PBY Museum honors Navy Hospital Corpsmen for new display

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Tucked in a nook at the PBY Naval Air Museum in downtown Oak Harbor is a new display that speaks volumes about a group of sailors seen every day but sometimes overlooked – hospital corpsmen.

Command Master Chief Jeffrey Dell, Naval Hospital Oak Harbor, reads a letter of appreciation from the PBY Naval Air Museum to Navy volunteers.

Command Master Chief Jeffrey Dell, Naval Hospital Oak Harbor, reads a letter of appreciation from the PBY Naval Air Museum to Navy volunteers.

Three active duty hospital corpsmen were honored Thursday afternoon at the PBY Museum with letters of appreciation for their efforts putting together the new display honoring the service of Navy corpsman and those who received the Medal of Honor.

The effort began with retired Chief Independent Duty Corpsman Richard Hoover, who volunteers at the museum and was looking for a project.

“It’s really history that drove me,” he said. “I decided I wanted the display to be built around the Unit 1 field medical bag and went to Naval Hospital Oak Harbor, told them we were doing this and told them I’d like to get some younger corpsman involved.”

Hospital Corpsman 2nd Class Michael Anderson stepped up first.

“I love my rate,” Anderson said when asked why he wanted to be involved. “It has a rich heritage and a lot of people don’t know that.”

PBY 12Anderson donated his field uniform and three field bags to the display, plus he put together a collection of photos of the 28 corpsmen awarded the Medal of Honor. In order to sort the corpsman from officers, Anderson said he had to do a lot of reading about each recipient, which was very humbling.

“I hope this can be an eye-opener, especially to a lot of new, younger sailors who don’t necessarily realize the sacrifices so many corpsmen have made,” Anderson said. “People see us at the hospital every day, but they don’t realize that we are capable of so much more.”

“Everything is carried in the medical bag,” said HM Meylin Serna, who volunteered on the project along with her wife, HM2 Sandra Serna.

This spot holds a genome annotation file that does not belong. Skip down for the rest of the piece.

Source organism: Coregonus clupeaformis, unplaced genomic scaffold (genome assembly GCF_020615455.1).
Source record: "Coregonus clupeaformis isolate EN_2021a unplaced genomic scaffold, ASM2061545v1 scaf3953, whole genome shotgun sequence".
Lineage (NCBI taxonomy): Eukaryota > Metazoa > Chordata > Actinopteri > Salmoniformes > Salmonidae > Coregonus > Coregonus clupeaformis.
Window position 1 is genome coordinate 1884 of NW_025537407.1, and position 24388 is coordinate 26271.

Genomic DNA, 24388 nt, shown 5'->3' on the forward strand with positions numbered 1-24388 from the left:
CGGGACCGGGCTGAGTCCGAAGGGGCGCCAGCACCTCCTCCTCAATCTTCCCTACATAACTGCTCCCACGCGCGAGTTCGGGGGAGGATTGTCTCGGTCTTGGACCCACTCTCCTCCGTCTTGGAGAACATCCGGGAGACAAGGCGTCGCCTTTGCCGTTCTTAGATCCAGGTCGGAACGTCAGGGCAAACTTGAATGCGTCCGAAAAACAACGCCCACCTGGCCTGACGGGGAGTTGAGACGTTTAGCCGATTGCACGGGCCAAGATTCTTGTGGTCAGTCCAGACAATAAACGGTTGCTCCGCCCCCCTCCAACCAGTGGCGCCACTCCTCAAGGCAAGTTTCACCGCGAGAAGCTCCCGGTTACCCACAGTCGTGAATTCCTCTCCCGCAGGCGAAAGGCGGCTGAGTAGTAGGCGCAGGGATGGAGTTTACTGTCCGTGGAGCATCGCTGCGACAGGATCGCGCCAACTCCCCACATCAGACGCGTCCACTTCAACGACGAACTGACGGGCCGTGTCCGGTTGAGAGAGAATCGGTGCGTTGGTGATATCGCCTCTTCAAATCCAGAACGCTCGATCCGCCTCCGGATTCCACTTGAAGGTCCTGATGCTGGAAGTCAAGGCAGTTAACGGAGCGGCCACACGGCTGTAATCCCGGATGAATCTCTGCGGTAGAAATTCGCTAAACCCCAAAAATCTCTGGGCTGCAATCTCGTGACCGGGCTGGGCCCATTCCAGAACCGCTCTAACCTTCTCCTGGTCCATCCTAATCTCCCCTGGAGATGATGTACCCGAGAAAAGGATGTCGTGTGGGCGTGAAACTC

“It’s been very interesting,” said Sandra Serna. “Seeing what little they have to work with in the bag and how they make it work in the field.”

NHOH Commanding Officer, Capt. Frederick McDonald, presents Hospital Corpsman 2nd Class Michael Anderson with a letter of appreciation from the PBY Museum.

NHOH Commanding Officer, Capt. Frederick McDonald, presents Hospital Corpsman 2nd Class Michael Anderson with a letter of appreciation from the PBY Museum.

NHOH Commanding Officer, Capt. Frederick McDonald, had words of thanks for museum personnel.

“Thank you for recognizing the most decorated group in the Navy,” he said. “When they hear ‘corpsman up,’ they don’t hesitate.”

Navy Hospital Command Master Chief Jeffrey Dell also had words of praise for the corpsmen who volunteered.

“I couldn’t be prouder that you wanted to share our history with the community,” he said.

“I’m surrounded every day by great people who carry on this legacy,” said McDonald. “Sacrifice is given without hesitation by some very young men and women, but they answer the call.”

The photos of all 28 Navy Corpsmen to receive the Medal of Honor hang in the PBY Museum display.

The photos of all 28 Navy Corpsmen to receive the Medal of Honor hang in the PBY Museum display.

“It almost brings a tear to my eye,” said Dell. “You hear people say all the time that kids today aren’t the same, but here’s a group that is proud of their heritage in the Navy and want to share it with the community. And for the community to embrace us like this reminds us why we’re here.”

According to Wil Shellenberger, president of the PBY Memorial Foundation, the Navy Corpsmen display will be up for about a year. He said the museum tries to rotate 10 to 15 percent of its exhibits throughout the year to keep the museum looking fresh.

The PBY Naval Air Museum is open from 11 a.m. to 5 p.m. Wednesday through Saturday and from 1 to 5 p.m. on Sunday. Click here for more information.

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